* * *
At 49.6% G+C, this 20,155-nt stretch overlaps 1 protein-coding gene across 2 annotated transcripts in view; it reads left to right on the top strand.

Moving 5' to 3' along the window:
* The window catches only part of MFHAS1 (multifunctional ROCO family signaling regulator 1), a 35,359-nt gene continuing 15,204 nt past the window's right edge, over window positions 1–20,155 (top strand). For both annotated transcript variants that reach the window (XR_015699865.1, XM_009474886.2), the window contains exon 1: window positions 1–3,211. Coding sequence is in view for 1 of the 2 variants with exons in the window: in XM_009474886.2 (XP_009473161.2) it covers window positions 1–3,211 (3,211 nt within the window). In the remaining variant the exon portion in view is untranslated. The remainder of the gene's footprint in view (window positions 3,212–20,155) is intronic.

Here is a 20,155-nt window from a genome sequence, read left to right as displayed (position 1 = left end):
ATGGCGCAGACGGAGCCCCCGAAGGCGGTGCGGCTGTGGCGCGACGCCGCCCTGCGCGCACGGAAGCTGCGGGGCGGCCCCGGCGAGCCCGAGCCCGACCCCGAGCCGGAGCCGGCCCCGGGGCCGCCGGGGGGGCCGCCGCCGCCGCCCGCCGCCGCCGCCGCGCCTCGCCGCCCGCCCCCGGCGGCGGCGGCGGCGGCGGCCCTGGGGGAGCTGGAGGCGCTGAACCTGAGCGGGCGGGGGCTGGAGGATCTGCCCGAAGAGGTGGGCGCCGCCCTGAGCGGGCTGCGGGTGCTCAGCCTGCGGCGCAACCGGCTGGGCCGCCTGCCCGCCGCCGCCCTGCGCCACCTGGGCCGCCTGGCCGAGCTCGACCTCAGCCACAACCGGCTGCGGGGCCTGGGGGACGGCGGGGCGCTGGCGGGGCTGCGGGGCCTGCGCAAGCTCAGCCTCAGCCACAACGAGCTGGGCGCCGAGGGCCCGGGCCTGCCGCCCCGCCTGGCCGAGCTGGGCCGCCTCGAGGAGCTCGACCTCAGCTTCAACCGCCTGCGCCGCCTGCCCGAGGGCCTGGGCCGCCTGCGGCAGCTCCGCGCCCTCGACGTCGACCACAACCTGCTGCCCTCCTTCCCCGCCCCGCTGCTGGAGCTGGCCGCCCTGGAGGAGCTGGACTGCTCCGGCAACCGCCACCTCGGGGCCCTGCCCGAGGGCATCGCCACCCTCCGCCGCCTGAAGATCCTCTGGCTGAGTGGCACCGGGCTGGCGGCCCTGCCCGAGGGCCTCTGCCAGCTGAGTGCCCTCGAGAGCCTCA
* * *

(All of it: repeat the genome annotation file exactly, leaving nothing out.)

At 49.6% G+C, this 20,155-nt stretch overlaps 1 protein-coding gene across 2 annotated transcripts in view; it reads left to right on the top strand.

Moving 5' to 3' along the window:
* The window catches only part of MFHAS1 (multifunctional ROCO family signaling regulator 1), a 35,359-nt gene continuing 15,204 nt past the window's right edge, over window positions 1–20,155 (top strand). For both annotated transcript variants that reach the window (XR_015699865.1, XM_009474886.2), the window contains exon 1: window positions 1–3,211. Coding sequence is in view for 1 of the 2 variants with exons in the window: in XM_009474886.2 (XP_009473161.2) it covers window positions 1–3,211 (3,211 nt within the window). In the remaining variant the exon portion in view is untranslated. The remainder of the gene's footprint in view (window positions 3,212–20,155) is intronic.

Here is a 20,155-nt window from a genome sequence, read left to right as displayed (position 1 = left end):
ATGGCGCAGACGGAGCCCCCGAAGGCGGTGCGGCTGTGGCGCGACGCCGCCCTGCGCGCACGGAAGCTGCGGGGCGGCCCCGGCGAGCCCGAGCCCGACCCCGAGCCGGAGCCGGCCCCGGGGCCGCCGGGGGGGCCGCCGCCGCCGCCCGCCGCCGCCGCCGCGCCTCGCCGCCCGCCCCCGGCGGCGGCGGCGGCGGCGGCCCTGGGGGAGCTGGAGGCGCTGAACCTGAGCGGGCGGGGGCTGGAGGATCTGCCCGAAGAGGTGGGCGCCGCCCTGAGCGGGCTGCGGGTGCTCAGCCTGCGGCGCAACCGGCTGGGCCGCCTGCCCGCCGCCGCCCTGCGCCACCTGGGCCGCCTGGCCGAGCTCGACCTCAGCCACAACCGGCTGCGGGGCCTGGGGGACGGCGGGGCGCTGGCGGGGCTGCGGGGCCTGCGCAAGCTCAGCCTCAGCCACAACGAGCTGGGCGCCGAGGGCCCGGGCCTGCCGCCCCGCCTGGCCGAGCTGGGCCGCCTCGAGGAGCTCGACCTCAGCTTCAACCGCCTGCGCCGCCTGCCCGAGGGCCTGGGCCGCCTGCGGCAGCTCCGCGCCCTCGACGTCGACCACAACCTGCTGCCCTCCTTCCCCGCCCCGCTGCTGGAGCTGGCCGCCCTGGAGGAGCTGGACTGCTCCGGCAACCGCCACCTCGGGGCCCTGCCCGAGGGCATCGCCACCCTCCGCCGCCTGAAGATCCTCTGGCTGAGTGGCACCGGGCTGGCGGCCCTGCCCGAGGGCCTCTGCCAGCTGAGTGCCCTCGAGAGCCTCA